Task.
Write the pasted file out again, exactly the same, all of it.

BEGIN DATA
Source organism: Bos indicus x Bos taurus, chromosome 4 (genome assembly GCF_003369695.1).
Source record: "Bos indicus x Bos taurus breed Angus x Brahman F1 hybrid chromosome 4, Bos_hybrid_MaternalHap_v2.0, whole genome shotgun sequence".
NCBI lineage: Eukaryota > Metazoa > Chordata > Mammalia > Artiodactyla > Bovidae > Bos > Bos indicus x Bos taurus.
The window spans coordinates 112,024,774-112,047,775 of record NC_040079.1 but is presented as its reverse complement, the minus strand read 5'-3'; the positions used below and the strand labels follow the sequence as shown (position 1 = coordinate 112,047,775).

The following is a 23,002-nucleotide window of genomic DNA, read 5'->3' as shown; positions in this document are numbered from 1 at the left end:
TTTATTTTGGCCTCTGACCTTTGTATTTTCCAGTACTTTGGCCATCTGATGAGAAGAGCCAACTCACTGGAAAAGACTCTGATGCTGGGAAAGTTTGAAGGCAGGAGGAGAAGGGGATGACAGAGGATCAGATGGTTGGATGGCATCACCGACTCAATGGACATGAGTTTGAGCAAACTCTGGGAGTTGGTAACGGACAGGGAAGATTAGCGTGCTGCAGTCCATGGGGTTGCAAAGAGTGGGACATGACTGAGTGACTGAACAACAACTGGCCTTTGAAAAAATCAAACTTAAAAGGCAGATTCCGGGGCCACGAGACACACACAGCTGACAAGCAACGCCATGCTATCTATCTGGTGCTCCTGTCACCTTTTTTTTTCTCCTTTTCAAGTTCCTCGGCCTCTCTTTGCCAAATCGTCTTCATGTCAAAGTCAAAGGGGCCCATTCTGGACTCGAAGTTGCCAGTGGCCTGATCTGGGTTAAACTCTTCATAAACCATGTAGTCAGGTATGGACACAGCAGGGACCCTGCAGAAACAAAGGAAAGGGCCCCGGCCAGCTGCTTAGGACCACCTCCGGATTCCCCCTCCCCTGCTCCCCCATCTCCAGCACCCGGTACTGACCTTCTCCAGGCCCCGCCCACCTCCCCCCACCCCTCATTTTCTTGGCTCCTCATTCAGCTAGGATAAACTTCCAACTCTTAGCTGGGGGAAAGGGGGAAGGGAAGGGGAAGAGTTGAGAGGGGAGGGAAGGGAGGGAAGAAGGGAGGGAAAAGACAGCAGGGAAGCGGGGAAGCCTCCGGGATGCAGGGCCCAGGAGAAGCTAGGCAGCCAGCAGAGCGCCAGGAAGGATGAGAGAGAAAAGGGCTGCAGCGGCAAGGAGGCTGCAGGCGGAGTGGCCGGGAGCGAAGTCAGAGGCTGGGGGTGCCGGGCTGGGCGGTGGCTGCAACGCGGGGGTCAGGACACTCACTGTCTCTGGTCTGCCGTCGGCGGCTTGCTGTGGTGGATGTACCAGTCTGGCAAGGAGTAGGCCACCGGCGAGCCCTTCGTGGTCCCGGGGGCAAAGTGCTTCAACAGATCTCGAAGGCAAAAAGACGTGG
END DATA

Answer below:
Source organism: Bos indicus x Bos taurus, chromosome 4 (genome assembly GCF_003369695.1).
Source record: "Bos indicus x Bos taurus breed Angus x Brahman F1 hybrid chromosome 4, Bos_hybrid_MaternalHap_v2.0, whole genome shotgun sequence".
NCBI lineage: Eukaryota > Metazoa > Chordata > Mammalia > Artiodactyla > Bovidae > Bos > Bos indicus x Bos taurus.
The window spans coordinates 112,024,774-112,047,775 of record NC_040079.1 but is presented as its reverse complement, the minus strand read 5'-3'; the positions used below and the strand labels follow the sequence as shown (position 1 = coordinate 112,047,775).

The following is a 23,002-nucleotide window of genomic DNA, read 5'->3' as shown; positions in this document are numbered from 1 at the left end:
TTTATTTTGGCCTCTGACCTTTGTATTTTCCAGTACTTTGGCCATCTGATGAGAAGAGCCAACTCACTGGAAAAGACTCTGATGCTGGGAAAGTTTGAAGGCAGGAGGAGAAGGGGATGACAGAGGATCAGATGGTTGGATGGCATCACCGACTCAATGGACATGAGTTTGAGCAAACTCTGGGAGTTGGTAACGGACAGGGAAGATTAGCGTGCTGCAGTCCATGGGGTTGCAAAGAGTGGGACATGACTGAGTGACTGAACAACAACTGGCCTTTGAAAAAATCAAACTTAAAAGGCAGATTCCGGGGCCACGAGACACACACAGCTGACAAGCAACGCCATGCTATCTATCTGGTGCTCCTGTCACCTTTTTTTTTCTCCTTTTCAAGTTCCTCGGCCTCTCTTTGCCAAATCGTCTTCATGTCAAAGTCAAAGGGGCCCATTCTGGACTCGAAGTTGCCAGTGGCCTGATCTGGGTTAAACTCTTCATAAACCATGTAGTCAGGTATGGACACAGCAGGGACCCTGCAGAAACAAAGGAAAGGGCCCCGGCCAGCTGCTTAGGACCACCTCCGGATTCCCCCTCCCCTGCTCCCCCATCTCCAGCACCCGGTACTGACCTTCTCCAGGCCCCGCCCACCTCCCCCCACCCCTCATTTTCTTGGCTCCTCATTCAGCTAGGATAAACTTCCAACTCTTAGCTGGGGGAAAGGGGGAAGGGAAGGGGAAGAGTTGAGAGGGGAGGGAAGGGAGGGAAGAAGGGAGGGAAAAGACAGCAGGGAAGCGGGGAAGCCTCCGGGATGCAGGGCCCAGGAGAAGCTAGGCAGCCAGCAGAGCGCCAGGAAGGATGAGAGAGAAAAGGGCTGCAGCGGCAAGGAGGCTGCAGGCGGAGTGGCCGGGAGCGAAGTCAGAGGCTGGGGGTGCCGGGCTGGGCGGTGGCTGCAACGCGGGGGTCAGGACACTCACTGTCTCTGGTCTGCCGTCGGCGGCTTGCTGTGGTGGATGTACCAGTCTGGCAAGGAGTAGGCCACCGGCGAGCCCTTCGTGGTCCCGGGGGCAAAGTGCTTCAACAGATCTCGAAGGCAAAAAGACGTGG